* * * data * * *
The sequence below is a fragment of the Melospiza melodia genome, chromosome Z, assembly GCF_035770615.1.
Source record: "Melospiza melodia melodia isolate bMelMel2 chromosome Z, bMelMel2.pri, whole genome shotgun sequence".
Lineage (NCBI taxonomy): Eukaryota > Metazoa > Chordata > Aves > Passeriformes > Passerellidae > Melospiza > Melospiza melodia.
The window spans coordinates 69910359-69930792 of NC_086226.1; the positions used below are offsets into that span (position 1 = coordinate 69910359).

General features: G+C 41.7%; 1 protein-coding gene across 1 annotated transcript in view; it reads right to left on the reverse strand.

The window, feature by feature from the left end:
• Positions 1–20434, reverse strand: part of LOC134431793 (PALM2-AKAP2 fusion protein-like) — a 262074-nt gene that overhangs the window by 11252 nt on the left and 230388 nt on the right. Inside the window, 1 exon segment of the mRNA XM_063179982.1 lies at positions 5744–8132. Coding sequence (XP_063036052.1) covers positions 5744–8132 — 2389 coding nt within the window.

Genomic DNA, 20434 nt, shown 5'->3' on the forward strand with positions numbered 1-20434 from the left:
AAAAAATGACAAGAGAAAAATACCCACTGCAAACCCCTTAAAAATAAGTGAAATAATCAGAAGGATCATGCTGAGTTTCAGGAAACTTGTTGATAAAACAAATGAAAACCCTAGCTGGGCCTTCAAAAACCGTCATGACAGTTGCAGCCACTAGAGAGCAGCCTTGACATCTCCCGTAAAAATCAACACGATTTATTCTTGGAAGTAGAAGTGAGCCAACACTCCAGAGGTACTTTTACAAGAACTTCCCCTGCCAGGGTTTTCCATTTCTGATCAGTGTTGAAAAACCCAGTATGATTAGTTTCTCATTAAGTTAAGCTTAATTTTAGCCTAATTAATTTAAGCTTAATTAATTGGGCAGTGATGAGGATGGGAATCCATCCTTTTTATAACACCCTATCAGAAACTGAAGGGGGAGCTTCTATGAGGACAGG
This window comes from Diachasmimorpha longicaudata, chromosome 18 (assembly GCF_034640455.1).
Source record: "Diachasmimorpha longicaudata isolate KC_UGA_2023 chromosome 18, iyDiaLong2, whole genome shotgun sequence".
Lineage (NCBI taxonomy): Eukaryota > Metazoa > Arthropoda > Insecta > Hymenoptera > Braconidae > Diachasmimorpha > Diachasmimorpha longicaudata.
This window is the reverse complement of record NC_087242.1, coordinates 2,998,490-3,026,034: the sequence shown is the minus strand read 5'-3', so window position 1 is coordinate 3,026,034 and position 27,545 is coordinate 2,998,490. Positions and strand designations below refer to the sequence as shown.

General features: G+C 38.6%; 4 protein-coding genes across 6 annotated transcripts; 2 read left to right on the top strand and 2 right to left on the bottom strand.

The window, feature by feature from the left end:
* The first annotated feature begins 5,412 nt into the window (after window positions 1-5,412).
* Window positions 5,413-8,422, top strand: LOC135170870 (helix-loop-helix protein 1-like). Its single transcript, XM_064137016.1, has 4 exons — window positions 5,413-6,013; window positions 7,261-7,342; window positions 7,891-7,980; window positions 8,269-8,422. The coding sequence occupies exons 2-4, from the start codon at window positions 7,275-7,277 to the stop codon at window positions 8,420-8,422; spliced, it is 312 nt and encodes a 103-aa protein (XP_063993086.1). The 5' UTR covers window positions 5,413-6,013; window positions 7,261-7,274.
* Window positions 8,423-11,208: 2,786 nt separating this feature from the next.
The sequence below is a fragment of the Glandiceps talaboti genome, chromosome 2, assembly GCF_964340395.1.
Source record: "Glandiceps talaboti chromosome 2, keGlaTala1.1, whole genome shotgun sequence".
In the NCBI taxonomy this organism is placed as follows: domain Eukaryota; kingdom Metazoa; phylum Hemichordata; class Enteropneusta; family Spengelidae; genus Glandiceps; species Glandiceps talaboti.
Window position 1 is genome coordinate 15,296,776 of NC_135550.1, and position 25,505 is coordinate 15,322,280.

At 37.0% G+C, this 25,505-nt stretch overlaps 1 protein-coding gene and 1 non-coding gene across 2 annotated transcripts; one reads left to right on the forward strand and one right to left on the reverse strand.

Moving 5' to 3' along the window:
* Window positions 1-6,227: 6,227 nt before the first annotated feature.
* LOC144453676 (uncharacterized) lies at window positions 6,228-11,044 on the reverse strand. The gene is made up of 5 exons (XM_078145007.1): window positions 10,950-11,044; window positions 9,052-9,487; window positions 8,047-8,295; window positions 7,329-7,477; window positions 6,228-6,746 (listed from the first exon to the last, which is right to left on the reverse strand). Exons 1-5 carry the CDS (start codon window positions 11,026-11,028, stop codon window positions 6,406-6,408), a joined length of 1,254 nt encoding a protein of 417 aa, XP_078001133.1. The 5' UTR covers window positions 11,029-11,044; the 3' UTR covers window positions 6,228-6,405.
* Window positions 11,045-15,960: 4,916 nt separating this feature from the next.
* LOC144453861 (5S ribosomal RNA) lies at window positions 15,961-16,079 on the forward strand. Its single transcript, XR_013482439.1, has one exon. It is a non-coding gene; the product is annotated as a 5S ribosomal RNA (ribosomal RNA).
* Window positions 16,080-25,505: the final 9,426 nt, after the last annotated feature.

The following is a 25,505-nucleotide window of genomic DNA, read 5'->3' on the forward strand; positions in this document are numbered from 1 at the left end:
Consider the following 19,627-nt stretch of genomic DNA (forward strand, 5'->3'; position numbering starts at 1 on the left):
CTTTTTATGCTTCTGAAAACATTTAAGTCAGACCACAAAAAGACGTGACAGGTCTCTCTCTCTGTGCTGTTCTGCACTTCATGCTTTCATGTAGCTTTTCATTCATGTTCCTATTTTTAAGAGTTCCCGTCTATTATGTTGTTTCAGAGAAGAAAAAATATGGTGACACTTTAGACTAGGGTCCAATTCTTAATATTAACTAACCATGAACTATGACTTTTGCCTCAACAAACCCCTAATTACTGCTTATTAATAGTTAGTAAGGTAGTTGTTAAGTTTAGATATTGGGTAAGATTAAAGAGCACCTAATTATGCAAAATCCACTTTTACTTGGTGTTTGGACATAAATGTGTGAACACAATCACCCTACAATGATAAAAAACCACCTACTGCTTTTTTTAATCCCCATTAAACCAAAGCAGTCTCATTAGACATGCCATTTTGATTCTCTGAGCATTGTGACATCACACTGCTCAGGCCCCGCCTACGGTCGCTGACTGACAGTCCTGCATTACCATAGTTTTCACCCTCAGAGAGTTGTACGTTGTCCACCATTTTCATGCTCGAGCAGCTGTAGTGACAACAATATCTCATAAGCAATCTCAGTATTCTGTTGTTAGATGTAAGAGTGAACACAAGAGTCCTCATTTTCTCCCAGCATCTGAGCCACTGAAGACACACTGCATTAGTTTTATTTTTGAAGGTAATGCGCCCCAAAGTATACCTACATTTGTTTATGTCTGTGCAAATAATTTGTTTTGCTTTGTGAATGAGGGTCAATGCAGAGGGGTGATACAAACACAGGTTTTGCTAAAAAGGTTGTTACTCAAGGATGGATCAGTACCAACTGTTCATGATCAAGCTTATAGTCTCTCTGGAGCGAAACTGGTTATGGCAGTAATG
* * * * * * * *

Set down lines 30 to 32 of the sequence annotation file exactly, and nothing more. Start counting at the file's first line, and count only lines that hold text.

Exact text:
The following is a 25,505-nucleotide window of genomic DNA, read 5'->3' on the forward strand; positions in this document are numbered from 1 at the left end:
Consider the following 19,627-nt stretch of genomic DNA (forward strand, 5'->3'; position numbering starts at 1 on the left):
CTTTTTATGCTTCTGAAAACATTTAAGTCAGACCACAAAAAGACGTGACAGGTCTCTCTCTCTGTGCTGTTCTGCACTTCATGCTTTCATGTAGCTTTTCATTCATGTTCCTATTTTTAAGAGTTCCCGTCTATTATGTTGTTTCAGAGAAGAAAAAATATGGTGACACTTTAGACTAGGGTCCAATTCTTAATATTAACTAACCATGAACTATGACTTTTGCCTCAACAAACCCCTAATTACTGCTTATTAATAGTTAGTAAGGTAGTTGTTAAGTTTAGATATTGGGTAAGATTAAAGAGCACCTAATTATGCAAAATCCACTTTTACTTGGTGTTTGGACATAAATGTGTGAACACAATCACCCTACAATGATAAAAAACCACCTACTGCTTTTTTTAATCCCCATTAAACCAAAGCAGTCTCATTAGACATGCCATTTTGATTCTCTGAGCATTGTGACATCACACTGCTCAGGCCCCGCCTACGGTCGCTGACTGACAGTCCTGCATTACCATAGTTTTCACCCTCAGAGAGTTGTACGTTGTCCACCATTTTCATGCTCGAGCAGCTGTAGTGACAACAATATCTCATAAGCAATCTCAGTATTCTGTTGTTAGATGTAAGAGTGAACACAAGAGTCCTCATTTTCTCCCAGCATCTGAGCCACTGAAGACACACTGCATTAGTTTTATTTTTGAAGGTAATGCGCCCCAAAGTATACCTACATTTGTTTATGTCTGTGCAAATAATTTGTTTTGCTTTGTGAATGAGGGTCAATGCAGAGGGGTGATACAAACACAGGTTTTGCTAAAAAGGTTGTTACTCAAGGATGGATCAGTACCAACTGTTCATGATCAAGCTTATAGTCTCTCTGGAGCGAAACTGGTTATGGCAGTAATG